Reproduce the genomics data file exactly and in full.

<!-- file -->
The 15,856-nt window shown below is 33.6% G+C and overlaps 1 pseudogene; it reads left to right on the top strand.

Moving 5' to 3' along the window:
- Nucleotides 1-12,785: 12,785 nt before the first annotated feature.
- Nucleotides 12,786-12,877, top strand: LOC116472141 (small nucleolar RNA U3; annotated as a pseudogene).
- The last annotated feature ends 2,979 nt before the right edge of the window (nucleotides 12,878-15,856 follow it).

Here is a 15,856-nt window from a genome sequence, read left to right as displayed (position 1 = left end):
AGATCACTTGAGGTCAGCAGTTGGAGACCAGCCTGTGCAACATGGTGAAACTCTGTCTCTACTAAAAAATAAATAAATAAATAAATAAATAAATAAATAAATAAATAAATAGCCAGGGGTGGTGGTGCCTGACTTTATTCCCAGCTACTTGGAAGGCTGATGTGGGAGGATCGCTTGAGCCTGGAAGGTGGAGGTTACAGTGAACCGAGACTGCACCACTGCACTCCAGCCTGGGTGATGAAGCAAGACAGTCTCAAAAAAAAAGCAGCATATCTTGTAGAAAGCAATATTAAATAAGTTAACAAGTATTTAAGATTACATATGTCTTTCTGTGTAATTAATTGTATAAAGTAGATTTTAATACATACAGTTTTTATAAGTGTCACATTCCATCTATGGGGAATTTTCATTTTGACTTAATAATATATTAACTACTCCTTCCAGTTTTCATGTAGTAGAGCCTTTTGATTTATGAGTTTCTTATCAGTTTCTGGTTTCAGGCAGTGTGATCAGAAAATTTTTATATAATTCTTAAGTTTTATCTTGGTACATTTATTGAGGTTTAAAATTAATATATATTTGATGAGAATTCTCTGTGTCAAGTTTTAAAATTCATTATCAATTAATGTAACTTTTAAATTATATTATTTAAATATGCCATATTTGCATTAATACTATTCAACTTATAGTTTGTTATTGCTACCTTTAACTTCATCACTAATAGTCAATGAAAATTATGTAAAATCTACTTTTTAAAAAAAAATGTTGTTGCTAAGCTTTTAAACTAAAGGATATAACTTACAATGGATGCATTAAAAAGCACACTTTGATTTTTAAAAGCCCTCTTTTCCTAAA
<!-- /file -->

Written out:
The 15,856-nt window shown below is 33.6% G+C and overlaps 1 pseudogene; it reads left to right on the top strand.

Moving 5' to 3' along the window:
- Nucleotides 1-12,785: 12,785 nt before the first annotated feature.
- Nucleotides 12,786-12,877, top strand: LOC116472141 (small nucleolar RNA U3; annotated as a pseudogene).
- The last annotated feature ends 2,979 nt before the right edge of the window (nucleotides 12,878-15,856 follow it).

Here is a 15,856-nt window from a genome sequence, read left to right as displayed (position 1 = left end):
AGATCACTTGAGGTCAGCAGTTGGAGACCAGCCTGTGCAACATGGTGAAACTCTGTCTCTACTAAAAAATAAATAAATAAATAAATAAATAAATAAATAAATAAATAAATAGCCAGGGGTGGTGGTGCCTGACTTTATTCCCAGCTACTTGGAAGGCTGATGTGGGAGGATCGCTTGAGCCTGGAAGGTGGAGGTTACAGTGAACCGAGACTGCACCACTGCACTCCAGCCTGGGTGATGAAGCAAGACAGTCTCAAAAAAAAAGCAGCATATCTTGTAGAAAGCAATATTAAATAAGTTAACAAGTATTTAAGATTACATATGTCTTTCTGTGTAATTAATTGTATAAAGTAGATTTTAATACATACAGTTTTTATAAGTGTCACATTCCATCTATGGGGAATTTTCATTTTGACTTAATAATATATTAACTACTCCTTCCAGTTTTCATGTAGTAGAGCCTTTTGATTTATGAGTTTCTTATCAGTTTCTGGTTTCAGGCAGTGTGATCAGAAAATTTTTATATAATTCTTAAGTTTTATCTTGGTACATTTATTGAGGTTTAAAATTAATATATATTTGATGAGAATTCTCTGTGTCAAGTTTTAAAATTCATTATCAATTAATGTAACTTTTAAATTATATTATTTAAATATGCCATATTTGCATTAATACTATTCAACTTATAGTTTGTTATTGCTACCTTTAACTTCATCACTAATAGTCAATGAAAATTATGTAAAATCTACTTTTTAAAAAAAAATGTTGTTGCTAAGCTTTTAAACTAAAGGATATAACTTACAATGGATGCATTAAAAAGCACACTTTGATTTTTAAAAGCCCTCTTTTCCTAAA